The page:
The album is psychedelic musically and structurally as well as lyrically; side three ends with "The Tooth Fairy and the Princess," a purely psych-rock instrumental, complete with backwards voice loops and a voice at the end screaming something like "STOP!!!!", a move that could've come right off Pink Floyd's The Wall, another psychedelic double-LP concept record of the era. It was released just three years earlier, and let's face it, the Huskers were probably familiar with it. Speaking of which, side four even opens with radio/TV found-sound detritus over ominous piano chords! It's not too artsy, though, just a brief introduction for "Turn On The News", a roaring midwestern rocker (complete with a football-chant chorus and Paul Stanley-inflected lead vocals by Grant Hart!), but then comes "Reoccurring Dreams," an infamous, terrifying 10-minute psych-noise boogie-rock instrumental (the song mirrored on side one, where it's excerpted and played backwards as "Dreams Reoccurring"). "A single with a weird long B-side" is how the Spin Alternative Record Guide describes side four, but however you wanna put it, it pretty much shouts "psychedelic concept album." (The gatefold cover art helps too.)

Husker Du, photo by Daniel Corrigan

THE SCOTT AND GARY SHOW video (available from
This is a 90-minute-or-so compendium of highlights from a NYC-area public access live music show that aired in the early-to-mid-80s underground rock heyday. It was put together by
Jeff Krulik, the auteur behind the independent horror movie Heavy Metal Parking Lot, though I don't believe Krulik was involved with the original program. That was Scott and Gary themselves (don't remember their last names). Inspired by Hugh Hefner's Playboy After Dark and shows like Hullabaloo and Shindig , they conceived a show in which their favorite bands could play to an extremely informal live-in-the-studio audience. A palpable sense of hipster anarchy is achieved (rivalling Chicago's wonderful Chic-a-Go-Go), and the guys seem to have fine musical taste, although the main host (Scott or Gary, I can't remember which one!) is not a great interviewer and the attempts at humor and skit comedy had my gigglebox almost totally paralyzed.
        Nonetheless, as a music show The Scott and Gary Show was an unqualified success. Half Japanese (TOTALLY nerd out), the Velvet Monkeys (curse loudly and wrestle the hosts during their interview), Shockabilly (make fun of Prince), and a host of other forgotten but oft-impressive and totally of-their-time bands all turn in rollicking sets.
Ben Vaughn appears I supposed to know who this dull avant-country rocker is? They act like he went on to become famous or something. One act that definitely went on to be famous, and are presented here as some sort of 'coup', are the punk rock-era Beastie Boys. Their clip is bizarre to watch because they're so young (Ad-Rock is still in high school) but also because they are so TERRIBLE. The drummer, Kate Schellenbach, comes off as the only skilled musician and their stage presence is so stand-in-one-place-shyly-facing-sideways-and-stop-the-song-early-because-you-unconfidently-missed-a-note ZERO that a truer lesson of "anyone can become famous" perhaps doesn't exist anywhere. (Granted, during the interview segment they finally reveal some of the witty-hipster chutzpah that took them to the top. They knew what they were doing when they stopped playing punk rock.)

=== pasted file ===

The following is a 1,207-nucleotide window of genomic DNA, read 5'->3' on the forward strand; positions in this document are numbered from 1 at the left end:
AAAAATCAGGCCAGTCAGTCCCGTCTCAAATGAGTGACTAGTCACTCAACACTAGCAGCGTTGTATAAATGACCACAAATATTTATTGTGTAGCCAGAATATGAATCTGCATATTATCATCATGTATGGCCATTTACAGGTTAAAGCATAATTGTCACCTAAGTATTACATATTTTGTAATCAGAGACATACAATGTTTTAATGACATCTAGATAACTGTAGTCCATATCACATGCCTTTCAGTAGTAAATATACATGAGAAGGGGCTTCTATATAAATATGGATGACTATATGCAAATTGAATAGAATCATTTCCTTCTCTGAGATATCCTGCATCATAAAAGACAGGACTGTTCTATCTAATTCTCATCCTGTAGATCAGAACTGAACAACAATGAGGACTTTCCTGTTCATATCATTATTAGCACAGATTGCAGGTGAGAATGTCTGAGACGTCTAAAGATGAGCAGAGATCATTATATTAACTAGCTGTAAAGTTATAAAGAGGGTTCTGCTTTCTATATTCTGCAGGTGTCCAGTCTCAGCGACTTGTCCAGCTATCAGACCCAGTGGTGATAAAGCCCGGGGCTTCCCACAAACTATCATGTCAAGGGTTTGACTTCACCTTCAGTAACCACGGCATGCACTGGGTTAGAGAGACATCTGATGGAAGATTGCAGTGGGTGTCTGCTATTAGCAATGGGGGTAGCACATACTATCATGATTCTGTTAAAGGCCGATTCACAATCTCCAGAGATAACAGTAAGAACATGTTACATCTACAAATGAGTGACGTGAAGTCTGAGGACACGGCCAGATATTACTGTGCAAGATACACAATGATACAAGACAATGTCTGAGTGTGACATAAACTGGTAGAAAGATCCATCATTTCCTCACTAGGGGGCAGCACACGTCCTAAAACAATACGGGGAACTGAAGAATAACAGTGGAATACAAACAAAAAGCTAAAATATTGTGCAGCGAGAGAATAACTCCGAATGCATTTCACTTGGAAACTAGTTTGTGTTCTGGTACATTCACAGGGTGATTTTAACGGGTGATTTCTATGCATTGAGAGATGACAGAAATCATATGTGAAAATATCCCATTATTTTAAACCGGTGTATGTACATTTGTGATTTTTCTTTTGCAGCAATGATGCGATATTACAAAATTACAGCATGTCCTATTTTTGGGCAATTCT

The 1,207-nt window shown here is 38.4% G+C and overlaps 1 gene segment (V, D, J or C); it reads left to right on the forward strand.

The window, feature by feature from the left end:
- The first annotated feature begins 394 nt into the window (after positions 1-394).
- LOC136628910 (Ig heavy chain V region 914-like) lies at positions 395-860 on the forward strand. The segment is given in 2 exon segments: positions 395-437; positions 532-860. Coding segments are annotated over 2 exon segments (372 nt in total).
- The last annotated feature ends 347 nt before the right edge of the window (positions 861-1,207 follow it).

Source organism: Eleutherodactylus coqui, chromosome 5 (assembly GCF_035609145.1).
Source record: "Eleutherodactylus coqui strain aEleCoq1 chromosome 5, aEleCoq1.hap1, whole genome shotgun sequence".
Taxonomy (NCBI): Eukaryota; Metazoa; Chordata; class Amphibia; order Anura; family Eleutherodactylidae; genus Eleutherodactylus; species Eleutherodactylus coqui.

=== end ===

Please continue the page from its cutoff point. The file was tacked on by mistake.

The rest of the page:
Perhaps the most memorable appearance on the tape is by The Butthole Surfers. The music is pretty ramshackle and out-there, and the charisma of Gibby Haynes is undeniable. (Although it should be noted that watching this performance, I immediately thought for the first time "He sounds just like Jello Biafra," and a couple hours later, when my wife watched it, she immediately said "He sounds just like Jello Biafra.") I also was extremely impressed by the backwoods-psychopath androgynous twin drummers with shaved heads shtick -- visually, of course, but also musically: they were a maelstrom of energy and movement, making it legendarily easy for the other musicians to sound good no matter how fucked up they were.
       Chunklet Magazine recently declared the Buttholes "the #1 assholes in rock," and while that was mostly due to their much-publicized feud with the saintly Touch and Go Records, watching them during the interview segment reveals that they could have deserved the honor in 1983 anyway just by being themselves. Again, Gibby's charisma is undeniable even when he's being an inebriated brat, which is basically all the time, but I actually found Paul Leary and his cold 'weirdo' shtick a little frightening. In fact, I have a strong feeling it was Paul Leary who instigated the whole suite against Touch and Go. Oh well, that's a whole 'nother essay, which I don't care to write. And regardless, seeing the Surfers perform made me get out Rembrandt Pussyhorse and Hairway to Steven. Both still sound pretty incredible.